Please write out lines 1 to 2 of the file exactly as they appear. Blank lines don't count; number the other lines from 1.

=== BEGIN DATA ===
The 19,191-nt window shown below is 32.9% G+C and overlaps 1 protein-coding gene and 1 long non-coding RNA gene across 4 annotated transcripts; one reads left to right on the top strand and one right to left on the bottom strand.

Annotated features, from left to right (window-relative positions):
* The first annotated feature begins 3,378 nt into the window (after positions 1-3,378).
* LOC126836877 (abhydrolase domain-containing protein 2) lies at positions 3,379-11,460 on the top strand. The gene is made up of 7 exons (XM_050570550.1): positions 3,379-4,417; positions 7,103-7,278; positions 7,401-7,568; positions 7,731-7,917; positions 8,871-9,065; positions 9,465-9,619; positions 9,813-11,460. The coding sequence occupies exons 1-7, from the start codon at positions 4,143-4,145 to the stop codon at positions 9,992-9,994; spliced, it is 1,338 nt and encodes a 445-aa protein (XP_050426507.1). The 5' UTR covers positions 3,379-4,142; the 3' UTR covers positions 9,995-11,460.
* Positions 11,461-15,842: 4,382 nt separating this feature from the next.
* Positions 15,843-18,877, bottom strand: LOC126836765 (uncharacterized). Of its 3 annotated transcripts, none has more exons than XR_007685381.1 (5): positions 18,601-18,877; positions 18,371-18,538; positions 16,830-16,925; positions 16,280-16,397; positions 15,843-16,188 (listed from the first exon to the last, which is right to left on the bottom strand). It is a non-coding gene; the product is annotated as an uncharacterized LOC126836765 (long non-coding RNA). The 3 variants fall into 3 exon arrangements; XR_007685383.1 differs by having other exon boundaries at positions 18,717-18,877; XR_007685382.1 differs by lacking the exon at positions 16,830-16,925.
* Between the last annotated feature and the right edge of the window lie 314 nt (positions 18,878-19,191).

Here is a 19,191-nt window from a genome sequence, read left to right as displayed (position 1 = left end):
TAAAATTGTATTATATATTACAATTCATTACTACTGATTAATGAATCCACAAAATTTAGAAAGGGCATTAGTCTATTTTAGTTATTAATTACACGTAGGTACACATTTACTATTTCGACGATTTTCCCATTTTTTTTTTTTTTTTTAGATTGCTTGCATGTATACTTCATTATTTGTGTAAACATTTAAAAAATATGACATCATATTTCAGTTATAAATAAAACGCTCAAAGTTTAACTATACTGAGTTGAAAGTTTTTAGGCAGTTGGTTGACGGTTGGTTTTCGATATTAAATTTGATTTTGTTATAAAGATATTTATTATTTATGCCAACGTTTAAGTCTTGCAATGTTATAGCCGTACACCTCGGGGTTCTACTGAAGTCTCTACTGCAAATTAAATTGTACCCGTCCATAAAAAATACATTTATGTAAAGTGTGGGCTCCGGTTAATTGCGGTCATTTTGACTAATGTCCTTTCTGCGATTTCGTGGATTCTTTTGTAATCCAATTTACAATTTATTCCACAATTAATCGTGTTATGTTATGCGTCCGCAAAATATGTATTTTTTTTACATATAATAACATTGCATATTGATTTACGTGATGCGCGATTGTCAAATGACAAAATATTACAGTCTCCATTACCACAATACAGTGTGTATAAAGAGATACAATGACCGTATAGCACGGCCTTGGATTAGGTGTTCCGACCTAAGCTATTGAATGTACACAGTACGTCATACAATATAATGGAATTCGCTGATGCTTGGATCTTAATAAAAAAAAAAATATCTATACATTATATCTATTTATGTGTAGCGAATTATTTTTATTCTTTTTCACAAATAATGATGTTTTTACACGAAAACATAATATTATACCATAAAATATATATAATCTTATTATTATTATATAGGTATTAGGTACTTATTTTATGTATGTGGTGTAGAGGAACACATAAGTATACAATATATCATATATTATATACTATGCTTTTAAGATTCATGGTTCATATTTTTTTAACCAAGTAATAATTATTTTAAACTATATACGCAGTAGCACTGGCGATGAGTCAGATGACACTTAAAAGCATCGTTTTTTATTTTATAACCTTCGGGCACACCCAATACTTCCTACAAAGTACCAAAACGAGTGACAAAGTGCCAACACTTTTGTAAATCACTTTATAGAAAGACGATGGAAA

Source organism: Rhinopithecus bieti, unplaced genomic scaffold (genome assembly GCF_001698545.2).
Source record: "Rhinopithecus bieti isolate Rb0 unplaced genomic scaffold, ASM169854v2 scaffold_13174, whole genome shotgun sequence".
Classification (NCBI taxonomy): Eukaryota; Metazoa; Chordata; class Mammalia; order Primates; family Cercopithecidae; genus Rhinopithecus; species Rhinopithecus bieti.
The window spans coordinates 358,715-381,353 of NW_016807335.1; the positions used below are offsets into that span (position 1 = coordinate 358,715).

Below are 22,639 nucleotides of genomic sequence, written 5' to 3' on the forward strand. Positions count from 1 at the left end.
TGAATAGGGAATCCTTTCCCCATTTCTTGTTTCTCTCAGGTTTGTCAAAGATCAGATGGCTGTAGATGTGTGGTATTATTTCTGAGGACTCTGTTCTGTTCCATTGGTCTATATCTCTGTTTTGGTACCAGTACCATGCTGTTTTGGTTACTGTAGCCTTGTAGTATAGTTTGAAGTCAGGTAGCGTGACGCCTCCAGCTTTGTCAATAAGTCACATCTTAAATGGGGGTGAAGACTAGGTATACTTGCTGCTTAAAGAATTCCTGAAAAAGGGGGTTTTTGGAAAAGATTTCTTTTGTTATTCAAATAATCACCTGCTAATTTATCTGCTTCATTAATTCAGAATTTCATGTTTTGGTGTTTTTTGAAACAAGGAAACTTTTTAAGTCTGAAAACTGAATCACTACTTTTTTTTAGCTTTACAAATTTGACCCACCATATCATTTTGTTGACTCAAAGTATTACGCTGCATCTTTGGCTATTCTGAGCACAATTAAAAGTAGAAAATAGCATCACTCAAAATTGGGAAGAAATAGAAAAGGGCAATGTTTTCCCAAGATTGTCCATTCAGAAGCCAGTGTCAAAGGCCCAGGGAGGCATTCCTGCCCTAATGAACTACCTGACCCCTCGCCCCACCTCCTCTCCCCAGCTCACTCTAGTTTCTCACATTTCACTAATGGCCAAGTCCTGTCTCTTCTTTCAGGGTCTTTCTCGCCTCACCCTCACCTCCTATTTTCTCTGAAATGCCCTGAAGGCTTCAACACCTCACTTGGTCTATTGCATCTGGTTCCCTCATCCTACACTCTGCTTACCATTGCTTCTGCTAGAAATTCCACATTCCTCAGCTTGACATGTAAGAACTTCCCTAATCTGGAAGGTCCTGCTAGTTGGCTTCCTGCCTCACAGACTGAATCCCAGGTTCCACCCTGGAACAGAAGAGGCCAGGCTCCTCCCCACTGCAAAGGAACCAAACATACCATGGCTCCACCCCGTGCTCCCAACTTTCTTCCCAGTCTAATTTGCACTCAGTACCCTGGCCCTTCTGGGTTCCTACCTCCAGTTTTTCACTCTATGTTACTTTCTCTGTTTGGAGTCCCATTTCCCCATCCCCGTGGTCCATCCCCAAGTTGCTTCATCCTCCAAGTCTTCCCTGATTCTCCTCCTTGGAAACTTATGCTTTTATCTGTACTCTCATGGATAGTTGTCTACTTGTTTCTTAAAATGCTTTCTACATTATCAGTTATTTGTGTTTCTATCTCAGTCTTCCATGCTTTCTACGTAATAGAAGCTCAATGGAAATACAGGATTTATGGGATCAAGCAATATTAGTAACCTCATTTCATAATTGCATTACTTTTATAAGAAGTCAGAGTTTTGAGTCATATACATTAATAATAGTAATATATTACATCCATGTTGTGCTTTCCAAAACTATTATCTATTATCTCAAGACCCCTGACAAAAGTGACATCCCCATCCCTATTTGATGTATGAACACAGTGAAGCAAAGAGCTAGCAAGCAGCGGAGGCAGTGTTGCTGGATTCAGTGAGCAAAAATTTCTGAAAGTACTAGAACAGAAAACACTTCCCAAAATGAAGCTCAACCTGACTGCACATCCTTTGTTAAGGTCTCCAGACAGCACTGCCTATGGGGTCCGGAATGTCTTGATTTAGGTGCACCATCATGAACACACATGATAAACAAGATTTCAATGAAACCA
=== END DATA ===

The 19,191-nt window shown below is 32.9% G+C and overlaps 1 protein-coding gene and 1 long non-coding RNA gene across 4 annotated transcripts; one reads left to right on the top strand and one right to left on the bottom strand.

Annotated features, from left to right (window-relative positions):